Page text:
Stamped with monogram bottom left and numbered bottom right, 3/8
    Executed in 1884
    Delteil no. 47
     

For more available works please contact us on stern@pissarro.com or +44 (0)20 7629 6662.

Camille Pissarro
Camille Pissarro was one of the most influential members of the French Impressionist movement. Born 10th July 1830 in the Danish colony of Saint Thomas, Camille was the son of Frédéric and Rachel Pissarro. At the age of twelve he went to school in Paris, where he displayed a penchant for drawing. With his parents disapproving of his interest in art, Camille left the island in 1852 with a Danish artist Fritz Melbye to spend the next 18 months in Venezuela. After a brief return to St. Thomas he moved to Paris in 1855 to study at the Académie Suisse where he would meet many influential artistic figures of the period, including Claude Monet, Paul Cézanne, Édouard Manet and Pierre-Auguste Renoir.

In 1869 Camille moved to Louveciennes. The outbreak of the Franco-Prussian War in 1870 prompted him to relocate to London, where Camille painted a series of landscapes around Norwood and Crystal Palace. At this time, Pissarro and his close friend Claude Monet were able to visit museums together, where they could study and expand their understanding of the tradition of British landscape painting. It was also here that he married Julie Vellay, with whom he would have seven children. Upon returning in June 1871 to Louveciennes, Camille discovered that many of the works he had left in his house had disappeared or become damaged during the Franco-Prussian war.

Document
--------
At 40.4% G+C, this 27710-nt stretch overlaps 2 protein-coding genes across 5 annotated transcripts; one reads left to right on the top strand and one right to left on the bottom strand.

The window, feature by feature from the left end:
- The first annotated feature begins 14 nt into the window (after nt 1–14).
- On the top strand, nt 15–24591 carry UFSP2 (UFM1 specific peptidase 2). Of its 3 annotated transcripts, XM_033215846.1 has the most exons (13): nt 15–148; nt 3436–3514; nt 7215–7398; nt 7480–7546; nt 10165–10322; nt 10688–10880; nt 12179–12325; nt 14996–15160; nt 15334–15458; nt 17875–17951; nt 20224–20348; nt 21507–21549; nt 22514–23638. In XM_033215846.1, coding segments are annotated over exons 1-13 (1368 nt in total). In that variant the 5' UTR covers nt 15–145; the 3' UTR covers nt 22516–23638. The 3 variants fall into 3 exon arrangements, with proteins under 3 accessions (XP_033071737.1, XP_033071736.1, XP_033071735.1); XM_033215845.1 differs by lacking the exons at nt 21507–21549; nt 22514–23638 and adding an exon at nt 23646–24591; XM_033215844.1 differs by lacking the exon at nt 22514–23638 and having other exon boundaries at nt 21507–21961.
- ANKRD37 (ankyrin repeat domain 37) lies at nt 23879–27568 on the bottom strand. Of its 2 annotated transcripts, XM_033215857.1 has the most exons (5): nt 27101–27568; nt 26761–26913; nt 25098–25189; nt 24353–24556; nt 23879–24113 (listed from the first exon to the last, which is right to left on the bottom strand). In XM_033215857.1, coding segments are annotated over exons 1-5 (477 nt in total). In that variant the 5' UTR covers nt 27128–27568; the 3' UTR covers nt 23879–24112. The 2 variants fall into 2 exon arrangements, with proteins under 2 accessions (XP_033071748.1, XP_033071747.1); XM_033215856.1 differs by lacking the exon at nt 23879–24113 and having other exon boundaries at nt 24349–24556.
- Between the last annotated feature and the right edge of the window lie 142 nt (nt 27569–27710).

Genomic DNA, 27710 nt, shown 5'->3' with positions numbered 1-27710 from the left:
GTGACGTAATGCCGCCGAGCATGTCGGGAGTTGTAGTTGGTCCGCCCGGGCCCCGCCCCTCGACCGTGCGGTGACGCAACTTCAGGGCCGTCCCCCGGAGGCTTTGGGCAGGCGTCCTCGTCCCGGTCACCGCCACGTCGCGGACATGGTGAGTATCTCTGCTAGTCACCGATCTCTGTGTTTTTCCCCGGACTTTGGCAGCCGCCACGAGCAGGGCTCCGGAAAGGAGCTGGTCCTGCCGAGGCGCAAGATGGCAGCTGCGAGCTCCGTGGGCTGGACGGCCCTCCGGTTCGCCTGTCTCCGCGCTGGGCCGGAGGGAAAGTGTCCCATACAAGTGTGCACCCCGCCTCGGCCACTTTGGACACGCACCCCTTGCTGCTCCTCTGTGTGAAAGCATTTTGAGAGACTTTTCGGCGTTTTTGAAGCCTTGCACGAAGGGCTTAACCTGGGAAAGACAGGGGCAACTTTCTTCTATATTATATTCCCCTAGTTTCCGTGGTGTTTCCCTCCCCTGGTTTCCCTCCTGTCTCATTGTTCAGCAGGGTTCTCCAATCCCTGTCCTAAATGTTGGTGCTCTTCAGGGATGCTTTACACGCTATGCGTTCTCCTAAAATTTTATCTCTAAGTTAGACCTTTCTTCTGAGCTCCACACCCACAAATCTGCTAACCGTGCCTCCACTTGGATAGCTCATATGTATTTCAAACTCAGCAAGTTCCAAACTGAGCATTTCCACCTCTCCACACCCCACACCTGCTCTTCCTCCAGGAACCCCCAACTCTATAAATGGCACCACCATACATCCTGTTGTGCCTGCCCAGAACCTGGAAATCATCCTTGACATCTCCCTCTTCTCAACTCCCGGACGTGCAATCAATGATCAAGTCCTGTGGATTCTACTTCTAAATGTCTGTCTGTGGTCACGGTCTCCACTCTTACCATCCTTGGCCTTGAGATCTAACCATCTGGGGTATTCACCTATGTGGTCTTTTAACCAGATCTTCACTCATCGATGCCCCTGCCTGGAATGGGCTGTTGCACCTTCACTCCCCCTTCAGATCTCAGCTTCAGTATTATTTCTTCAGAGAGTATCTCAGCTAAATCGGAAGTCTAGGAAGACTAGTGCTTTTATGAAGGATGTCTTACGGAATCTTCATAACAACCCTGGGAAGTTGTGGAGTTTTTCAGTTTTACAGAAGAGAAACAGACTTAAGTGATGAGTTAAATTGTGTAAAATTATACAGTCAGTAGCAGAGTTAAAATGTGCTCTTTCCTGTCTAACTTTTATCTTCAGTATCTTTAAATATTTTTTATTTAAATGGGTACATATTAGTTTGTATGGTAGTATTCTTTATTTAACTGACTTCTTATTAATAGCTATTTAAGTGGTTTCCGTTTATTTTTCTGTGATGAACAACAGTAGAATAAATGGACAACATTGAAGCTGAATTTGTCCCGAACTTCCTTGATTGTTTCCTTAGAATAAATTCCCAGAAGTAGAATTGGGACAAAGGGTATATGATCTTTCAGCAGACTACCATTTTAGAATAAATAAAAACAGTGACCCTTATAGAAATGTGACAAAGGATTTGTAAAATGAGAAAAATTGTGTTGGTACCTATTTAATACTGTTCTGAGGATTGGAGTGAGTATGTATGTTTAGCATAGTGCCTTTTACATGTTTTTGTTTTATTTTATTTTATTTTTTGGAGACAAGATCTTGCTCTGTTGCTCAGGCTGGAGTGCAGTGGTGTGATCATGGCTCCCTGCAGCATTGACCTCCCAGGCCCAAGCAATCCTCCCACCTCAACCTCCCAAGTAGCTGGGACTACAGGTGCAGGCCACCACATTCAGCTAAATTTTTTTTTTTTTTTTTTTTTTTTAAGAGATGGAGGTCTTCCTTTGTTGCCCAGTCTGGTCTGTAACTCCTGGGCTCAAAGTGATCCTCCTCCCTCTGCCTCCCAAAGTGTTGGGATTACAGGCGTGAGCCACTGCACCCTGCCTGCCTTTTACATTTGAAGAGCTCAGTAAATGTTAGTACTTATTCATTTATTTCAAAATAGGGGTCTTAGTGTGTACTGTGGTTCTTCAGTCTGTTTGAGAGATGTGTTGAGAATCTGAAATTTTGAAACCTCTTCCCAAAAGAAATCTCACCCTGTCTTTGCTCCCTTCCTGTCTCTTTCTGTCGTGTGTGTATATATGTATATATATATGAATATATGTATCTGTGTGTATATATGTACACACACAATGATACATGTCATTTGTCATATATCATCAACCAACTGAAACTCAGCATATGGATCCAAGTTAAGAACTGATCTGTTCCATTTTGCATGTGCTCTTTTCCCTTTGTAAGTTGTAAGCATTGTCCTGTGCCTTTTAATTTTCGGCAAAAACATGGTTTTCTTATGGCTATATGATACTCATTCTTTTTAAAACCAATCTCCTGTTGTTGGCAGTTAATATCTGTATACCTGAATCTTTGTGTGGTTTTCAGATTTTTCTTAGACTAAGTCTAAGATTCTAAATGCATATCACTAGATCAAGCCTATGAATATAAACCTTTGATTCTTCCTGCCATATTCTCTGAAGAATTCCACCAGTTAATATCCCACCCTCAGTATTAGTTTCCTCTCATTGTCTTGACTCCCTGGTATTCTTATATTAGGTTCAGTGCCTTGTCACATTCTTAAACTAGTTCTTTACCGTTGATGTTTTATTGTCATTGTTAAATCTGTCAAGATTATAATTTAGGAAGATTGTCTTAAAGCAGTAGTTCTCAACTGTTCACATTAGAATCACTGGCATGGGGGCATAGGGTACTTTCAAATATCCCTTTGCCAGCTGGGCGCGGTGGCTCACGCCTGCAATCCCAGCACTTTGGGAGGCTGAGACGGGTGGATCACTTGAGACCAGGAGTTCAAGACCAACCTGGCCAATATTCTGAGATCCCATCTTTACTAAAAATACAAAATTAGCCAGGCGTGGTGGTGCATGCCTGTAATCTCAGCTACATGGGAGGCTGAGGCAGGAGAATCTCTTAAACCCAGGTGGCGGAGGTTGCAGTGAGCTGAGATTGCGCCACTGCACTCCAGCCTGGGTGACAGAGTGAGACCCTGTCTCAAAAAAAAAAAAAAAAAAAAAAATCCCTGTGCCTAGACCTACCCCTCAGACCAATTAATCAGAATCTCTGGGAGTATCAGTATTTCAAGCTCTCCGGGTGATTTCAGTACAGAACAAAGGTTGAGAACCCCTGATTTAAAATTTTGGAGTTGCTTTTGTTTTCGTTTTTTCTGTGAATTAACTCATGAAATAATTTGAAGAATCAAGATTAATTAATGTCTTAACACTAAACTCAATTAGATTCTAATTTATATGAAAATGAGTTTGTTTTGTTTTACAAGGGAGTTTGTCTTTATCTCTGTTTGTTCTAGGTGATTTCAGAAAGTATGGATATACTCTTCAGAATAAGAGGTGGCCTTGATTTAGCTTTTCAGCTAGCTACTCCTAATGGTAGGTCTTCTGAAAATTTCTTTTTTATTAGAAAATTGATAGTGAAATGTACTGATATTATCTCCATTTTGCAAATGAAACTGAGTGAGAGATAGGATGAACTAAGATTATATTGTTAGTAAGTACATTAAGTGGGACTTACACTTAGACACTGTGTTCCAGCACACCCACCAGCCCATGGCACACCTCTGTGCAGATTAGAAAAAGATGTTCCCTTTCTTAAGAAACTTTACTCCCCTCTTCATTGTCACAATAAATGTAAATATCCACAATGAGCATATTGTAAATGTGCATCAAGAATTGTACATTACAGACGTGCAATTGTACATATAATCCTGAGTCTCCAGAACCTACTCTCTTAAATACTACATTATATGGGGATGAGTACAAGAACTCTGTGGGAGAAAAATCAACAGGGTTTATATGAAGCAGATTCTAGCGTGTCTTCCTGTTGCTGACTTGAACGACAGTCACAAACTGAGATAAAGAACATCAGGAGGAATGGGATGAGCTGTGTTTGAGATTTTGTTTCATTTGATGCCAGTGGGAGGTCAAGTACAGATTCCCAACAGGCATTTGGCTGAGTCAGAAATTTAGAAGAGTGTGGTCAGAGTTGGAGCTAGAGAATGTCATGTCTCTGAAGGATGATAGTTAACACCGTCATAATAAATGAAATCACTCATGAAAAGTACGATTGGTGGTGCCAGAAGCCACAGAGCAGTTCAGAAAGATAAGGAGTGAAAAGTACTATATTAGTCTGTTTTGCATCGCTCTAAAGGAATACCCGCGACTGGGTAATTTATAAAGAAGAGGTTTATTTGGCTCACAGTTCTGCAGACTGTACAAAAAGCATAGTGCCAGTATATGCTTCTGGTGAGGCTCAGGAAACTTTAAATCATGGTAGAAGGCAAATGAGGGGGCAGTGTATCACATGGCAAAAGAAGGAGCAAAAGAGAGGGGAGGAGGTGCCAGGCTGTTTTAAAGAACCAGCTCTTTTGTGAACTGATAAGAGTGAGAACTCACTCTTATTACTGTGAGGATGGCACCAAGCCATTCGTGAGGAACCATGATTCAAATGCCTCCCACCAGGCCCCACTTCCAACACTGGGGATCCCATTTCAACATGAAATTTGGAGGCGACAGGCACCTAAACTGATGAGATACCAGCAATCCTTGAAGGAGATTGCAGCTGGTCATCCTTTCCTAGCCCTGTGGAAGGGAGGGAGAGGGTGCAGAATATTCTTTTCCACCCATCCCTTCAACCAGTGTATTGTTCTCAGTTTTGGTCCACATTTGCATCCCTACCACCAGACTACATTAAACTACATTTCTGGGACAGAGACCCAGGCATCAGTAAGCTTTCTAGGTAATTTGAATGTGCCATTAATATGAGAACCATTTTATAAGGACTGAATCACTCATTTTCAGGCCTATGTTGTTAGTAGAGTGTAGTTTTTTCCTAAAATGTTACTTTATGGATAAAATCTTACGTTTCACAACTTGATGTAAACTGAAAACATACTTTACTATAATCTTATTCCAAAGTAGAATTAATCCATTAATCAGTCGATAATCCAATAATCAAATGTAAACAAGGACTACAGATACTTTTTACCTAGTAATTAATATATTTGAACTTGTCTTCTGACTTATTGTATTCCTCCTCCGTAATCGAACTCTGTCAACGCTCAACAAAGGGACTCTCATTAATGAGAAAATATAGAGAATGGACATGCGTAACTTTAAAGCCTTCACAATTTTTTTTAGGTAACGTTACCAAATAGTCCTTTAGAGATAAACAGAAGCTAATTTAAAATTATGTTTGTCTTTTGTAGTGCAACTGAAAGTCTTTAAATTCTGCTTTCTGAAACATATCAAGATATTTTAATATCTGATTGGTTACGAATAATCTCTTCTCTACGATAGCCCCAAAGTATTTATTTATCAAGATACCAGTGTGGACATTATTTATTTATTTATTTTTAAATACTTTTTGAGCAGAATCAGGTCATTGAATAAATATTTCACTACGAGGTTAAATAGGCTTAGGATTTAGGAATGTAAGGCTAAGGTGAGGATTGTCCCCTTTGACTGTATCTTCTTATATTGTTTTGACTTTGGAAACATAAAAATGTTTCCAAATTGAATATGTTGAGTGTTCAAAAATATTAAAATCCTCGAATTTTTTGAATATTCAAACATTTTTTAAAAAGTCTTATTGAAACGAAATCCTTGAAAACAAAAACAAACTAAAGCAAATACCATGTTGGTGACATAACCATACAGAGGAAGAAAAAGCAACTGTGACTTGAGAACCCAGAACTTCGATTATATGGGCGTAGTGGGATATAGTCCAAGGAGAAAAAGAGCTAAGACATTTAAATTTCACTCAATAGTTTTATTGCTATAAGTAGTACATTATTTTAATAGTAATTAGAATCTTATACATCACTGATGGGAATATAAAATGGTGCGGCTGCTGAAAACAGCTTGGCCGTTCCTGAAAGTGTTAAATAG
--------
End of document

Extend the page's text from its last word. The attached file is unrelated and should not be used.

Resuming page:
Camille settled in Pontoise with Julie in the summer of 1871 where he was able to gather a close circle of friends around him for the next ten years. Here he was able to continue building his relationships with Cézanne, Monet, Renoir and Degas, expressing his desire to create an alternative to the Salon. This represented a longing to break from the rigid tradition of French academic painting – Camille believed that he and his peers deserved recognition for the new tradition they were shaping. Cézanne repeatedly came to stay with Pissarro, and under Camille’s influence he learned to study nature more patiently, even copying one of Camille’s landscapes in order to learn his teacher’s technique.